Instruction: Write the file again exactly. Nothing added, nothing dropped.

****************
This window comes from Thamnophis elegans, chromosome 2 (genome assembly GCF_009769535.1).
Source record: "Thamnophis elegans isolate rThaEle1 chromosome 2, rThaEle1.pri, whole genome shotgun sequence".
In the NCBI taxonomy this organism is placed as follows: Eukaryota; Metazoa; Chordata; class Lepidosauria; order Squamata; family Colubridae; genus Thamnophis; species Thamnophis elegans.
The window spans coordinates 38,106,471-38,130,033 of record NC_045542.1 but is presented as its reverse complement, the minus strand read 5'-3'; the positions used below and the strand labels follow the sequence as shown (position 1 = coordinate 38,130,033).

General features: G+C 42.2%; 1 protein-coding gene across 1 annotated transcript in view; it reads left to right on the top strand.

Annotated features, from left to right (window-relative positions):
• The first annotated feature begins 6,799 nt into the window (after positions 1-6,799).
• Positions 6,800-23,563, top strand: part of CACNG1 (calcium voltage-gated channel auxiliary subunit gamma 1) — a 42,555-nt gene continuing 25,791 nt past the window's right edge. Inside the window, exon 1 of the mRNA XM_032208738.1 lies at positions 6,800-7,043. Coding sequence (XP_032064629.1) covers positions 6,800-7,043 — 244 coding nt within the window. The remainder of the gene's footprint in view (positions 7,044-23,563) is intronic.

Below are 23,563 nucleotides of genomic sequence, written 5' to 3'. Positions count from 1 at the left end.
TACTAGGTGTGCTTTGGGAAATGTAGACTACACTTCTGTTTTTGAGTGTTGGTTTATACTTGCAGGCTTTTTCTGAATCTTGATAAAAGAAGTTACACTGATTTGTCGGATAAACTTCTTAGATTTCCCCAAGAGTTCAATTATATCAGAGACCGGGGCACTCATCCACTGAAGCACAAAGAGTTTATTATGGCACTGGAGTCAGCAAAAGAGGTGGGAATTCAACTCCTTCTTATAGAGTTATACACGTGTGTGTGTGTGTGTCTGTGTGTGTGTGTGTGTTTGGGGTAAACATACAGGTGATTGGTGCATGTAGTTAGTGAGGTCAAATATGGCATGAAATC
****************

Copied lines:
This window comes from Thamnophis elegans, chromosome 2 (genome assembly GCF_009769535.1).
Source record: "Thamnophis elegans isolate rThaEle1 chromosome 2, rThaEle1.pri, whole genome shotgun sequence".
In the NCBI taxonomy this organism is placed as follows: Eukaryota; Metazoa; Chordata; class Lepidosauria; order Squamata; family Colubridae; genus Thamnophis; species Thamnophis elegans.
The window spans coordinates 38,106,471-38,130,033 of record NC_045542.1 but is presented as its reverse complement, the minus strand read 5'-3'; the positions used below and the strand labels follow the sequence as shown (position 1 = coordinate 38,130,033).

General features: G+C 42.2%; 1 protein-coding gene across 1 annotated transcript in view; it reads left to right on the top strand.

Annotated features, from left to right (window-relative positions):
• The first annotated feature begins 6,799 nt into the window (after positions 1-6,799).
• Positions 6,800-23,563, top strand: part of CACNG1 (calcium voltage-gated channel auxiliary subunit gamma 1) — a 42,555-nt gene continuing 25,791 nt past the window's right edge. Inside the window, exon 1 of the mRNA XM_032208738.1 lies at positions 6,800-7,043. Coding sequence (XP_032064629.1) covers positions 6,800-7,043 — 244 coding nt within the window. The remainder of the gene's footprint in view (positions 7,044-23,563) is intronic.

Below are 23,563 nucleotides of genomic sequence, written 5' to 3'. Positions count from 1 at the left end.
TACTAGGTGTGCTTTGGGAAATGTAGACTACACTTCTGTTTTTGAGTGTTGGTTTATACTTGCAGGCTTTTTCTGAATCTTGATAAAAGAAGTTACACTGATTTGTCGGATAAACTTCTTAGATTTCCCCAAGAGTTCAATTATATCAGAGACCGGGGCACTCATCCACTGAAGCACAAAGAGTTTATTATGGCACTGGAGTCAGCAAAAGAGGTGGGAATTCAACTCCTTCTTATAGAGTTATACACGTGTGTGTGTGTGTGTCTGTGTGTGTGTGTGTGTTTGGGGTAAACATACAGGTGATTGGTGCATGTAGTTAGTGAGGTCAAATATGGCATGAAATC